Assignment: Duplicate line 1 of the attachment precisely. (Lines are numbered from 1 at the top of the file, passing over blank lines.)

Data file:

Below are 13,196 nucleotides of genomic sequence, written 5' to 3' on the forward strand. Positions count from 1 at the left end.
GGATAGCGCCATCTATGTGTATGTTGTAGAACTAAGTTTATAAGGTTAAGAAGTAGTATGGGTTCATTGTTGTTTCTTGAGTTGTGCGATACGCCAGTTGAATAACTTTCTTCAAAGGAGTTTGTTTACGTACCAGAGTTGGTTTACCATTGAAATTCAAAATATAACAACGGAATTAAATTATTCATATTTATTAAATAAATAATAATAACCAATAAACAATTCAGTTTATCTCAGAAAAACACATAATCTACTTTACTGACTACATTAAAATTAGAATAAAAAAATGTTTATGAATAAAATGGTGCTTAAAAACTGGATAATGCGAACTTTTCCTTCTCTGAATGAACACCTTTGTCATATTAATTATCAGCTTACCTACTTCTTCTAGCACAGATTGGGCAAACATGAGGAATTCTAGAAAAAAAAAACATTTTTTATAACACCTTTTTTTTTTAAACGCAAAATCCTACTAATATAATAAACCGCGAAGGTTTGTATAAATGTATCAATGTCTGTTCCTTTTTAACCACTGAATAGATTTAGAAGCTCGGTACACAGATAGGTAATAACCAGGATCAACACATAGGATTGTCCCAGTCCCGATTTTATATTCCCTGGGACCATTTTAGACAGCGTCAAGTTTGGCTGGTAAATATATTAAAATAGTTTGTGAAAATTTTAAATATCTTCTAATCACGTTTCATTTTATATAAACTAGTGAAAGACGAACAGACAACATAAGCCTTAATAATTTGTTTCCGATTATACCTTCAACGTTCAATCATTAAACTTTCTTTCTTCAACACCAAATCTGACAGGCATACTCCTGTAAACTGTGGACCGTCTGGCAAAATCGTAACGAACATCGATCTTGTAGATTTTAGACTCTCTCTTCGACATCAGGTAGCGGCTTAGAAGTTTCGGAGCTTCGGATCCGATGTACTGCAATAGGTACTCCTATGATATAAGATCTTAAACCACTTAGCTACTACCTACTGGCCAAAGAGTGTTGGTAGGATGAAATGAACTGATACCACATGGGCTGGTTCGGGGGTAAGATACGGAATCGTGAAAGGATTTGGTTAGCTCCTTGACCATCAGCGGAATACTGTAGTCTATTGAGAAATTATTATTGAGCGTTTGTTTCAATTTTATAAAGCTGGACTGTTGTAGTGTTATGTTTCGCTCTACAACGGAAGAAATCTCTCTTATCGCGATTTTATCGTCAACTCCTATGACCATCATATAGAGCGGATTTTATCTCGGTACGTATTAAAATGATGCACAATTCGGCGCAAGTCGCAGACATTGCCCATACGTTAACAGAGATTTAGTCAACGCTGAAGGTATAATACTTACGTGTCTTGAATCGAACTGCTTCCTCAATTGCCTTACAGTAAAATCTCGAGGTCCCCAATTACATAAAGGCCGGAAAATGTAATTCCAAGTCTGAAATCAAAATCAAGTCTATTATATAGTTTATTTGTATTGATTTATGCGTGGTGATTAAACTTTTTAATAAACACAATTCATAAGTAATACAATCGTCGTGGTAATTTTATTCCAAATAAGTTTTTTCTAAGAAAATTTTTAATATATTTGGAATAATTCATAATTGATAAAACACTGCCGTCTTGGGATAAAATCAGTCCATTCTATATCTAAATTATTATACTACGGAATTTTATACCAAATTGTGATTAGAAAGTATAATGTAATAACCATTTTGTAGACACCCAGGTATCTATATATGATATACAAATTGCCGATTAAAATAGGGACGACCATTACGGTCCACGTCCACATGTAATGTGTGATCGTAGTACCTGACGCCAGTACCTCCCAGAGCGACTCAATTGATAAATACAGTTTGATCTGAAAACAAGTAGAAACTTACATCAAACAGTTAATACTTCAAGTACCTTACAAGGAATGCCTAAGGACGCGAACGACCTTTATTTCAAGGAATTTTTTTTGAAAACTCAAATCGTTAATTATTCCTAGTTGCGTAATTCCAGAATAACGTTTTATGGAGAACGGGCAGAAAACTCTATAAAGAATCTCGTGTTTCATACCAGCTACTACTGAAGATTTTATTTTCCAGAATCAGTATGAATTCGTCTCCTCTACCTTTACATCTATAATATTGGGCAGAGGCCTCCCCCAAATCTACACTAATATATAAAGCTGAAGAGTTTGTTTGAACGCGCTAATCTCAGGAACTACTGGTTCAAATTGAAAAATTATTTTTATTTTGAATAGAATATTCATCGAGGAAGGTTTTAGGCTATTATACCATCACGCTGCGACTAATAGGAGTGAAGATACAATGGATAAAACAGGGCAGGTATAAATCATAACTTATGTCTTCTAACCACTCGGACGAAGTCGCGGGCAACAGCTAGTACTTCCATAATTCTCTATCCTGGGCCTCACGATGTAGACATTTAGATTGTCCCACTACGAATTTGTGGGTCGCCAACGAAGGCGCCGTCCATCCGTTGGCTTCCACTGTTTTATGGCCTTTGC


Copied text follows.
Below are 13,196 nucleotides of genomic sequence, written 5' to 3' on the forward strand. Positions count from 1 at the left end.